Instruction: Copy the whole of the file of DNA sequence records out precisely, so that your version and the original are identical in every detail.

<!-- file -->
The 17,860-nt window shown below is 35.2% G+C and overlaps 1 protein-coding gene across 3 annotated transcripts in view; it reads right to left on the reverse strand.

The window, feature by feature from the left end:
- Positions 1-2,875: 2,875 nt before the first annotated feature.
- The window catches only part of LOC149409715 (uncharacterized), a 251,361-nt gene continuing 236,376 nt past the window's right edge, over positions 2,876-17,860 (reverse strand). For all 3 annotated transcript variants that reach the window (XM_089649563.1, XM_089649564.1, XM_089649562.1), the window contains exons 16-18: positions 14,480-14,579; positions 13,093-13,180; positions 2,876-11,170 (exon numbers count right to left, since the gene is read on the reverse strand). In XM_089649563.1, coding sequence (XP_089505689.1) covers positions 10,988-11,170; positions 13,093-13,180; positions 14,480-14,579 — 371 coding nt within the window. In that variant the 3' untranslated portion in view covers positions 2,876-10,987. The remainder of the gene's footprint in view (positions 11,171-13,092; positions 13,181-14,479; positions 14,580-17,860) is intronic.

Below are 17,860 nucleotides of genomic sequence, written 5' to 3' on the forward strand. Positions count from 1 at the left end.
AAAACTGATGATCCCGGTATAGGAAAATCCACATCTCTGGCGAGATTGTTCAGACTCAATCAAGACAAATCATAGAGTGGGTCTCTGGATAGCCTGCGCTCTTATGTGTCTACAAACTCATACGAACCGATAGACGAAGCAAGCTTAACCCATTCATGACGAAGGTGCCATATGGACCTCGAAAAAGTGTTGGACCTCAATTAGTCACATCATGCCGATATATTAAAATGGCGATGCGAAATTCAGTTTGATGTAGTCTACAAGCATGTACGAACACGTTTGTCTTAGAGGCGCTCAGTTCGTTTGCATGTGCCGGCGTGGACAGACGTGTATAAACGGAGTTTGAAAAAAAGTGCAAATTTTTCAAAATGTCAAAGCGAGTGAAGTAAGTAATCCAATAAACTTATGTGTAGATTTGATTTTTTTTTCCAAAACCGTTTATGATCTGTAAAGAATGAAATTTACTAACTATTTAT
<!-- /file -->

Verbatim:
The 17,860-nt window shown below is 35.2% G+C and overlaps 1 protein-coding gene across 3 annotated transcripts in view; it reads right to left on the reverse strand.

The window, feature by feature from the left end:
- Positions 1-2,875: 2,875 nt before the first annotated feature.
- The window catches only part of LOC149409715 (uncharacterized), a 251,361-nt gene continuing 236,376 nt past the window's right edge, over positions 2,876-17,860 (reverse strand). For all 3 annotated transcript variants that reach the window (XM_089649563.1, XM_089649564.1, XM_089649562.1), the window contains exons 16-18: positions 14,480-14,579; positions 13,093-13,180; positions 2,876-11,170 (exon numbers count right to left, since the gene is read on the reverse strand). In XM_089649563.1, coding sequence (XP_089505689.1) covers positions 10,988-11,170; positions 13,093-13,180; positions 14,480-14,579 — 371 coding nt within the window. In that variant the 3' untranslated portion in view covers positions 2,876-10,987. The remainder of the gene's footprint in view (positions 11,171-13,092; positions 13,181-14,479; positions 14,580-17,860) is intronic.

Below are 17,860 nucleotides of genomic sequence, written 5' to 3' on the forward strand. Positions count from 1 at the left end.
AAAACTGATGATCCCGGTATAGGAAAATCCACATCTCTGGCGAGATTGTTCAGACTCAATCAAGACAAATCATAGAGTGGGTCTCTGGATAGCCTGCGCTCTTATGTGTCTACAAACTCATACGAACCGATAGACGAAGCAAGCTTAACCCATTCATGACGAAGGTGCCATATGGACCTCGAAAAAGTGTTGGACCTCAATTAGTCACATCATGCCGATATATTAAAATGGCGATGCGAAATTCAGTTTGATGTAGTCTACAAGCATGTACGAACACGTTTGTCTTAGAGGCGCTCAGTTCGTTTGCATGTGCCGGCGTGGACAGACGTGTATAAACGGAGTTTGAAAAAAAGTGCAAATTTTTCAAAATGTCAAAGCGAGTGAAGTAAGTAATCCAATAAACTTATGTGTAGATTTGATTTTTTTTTCCAAAACCGTTTATGATCTGTAAAGAATGAAATTTACTAACTATTTAT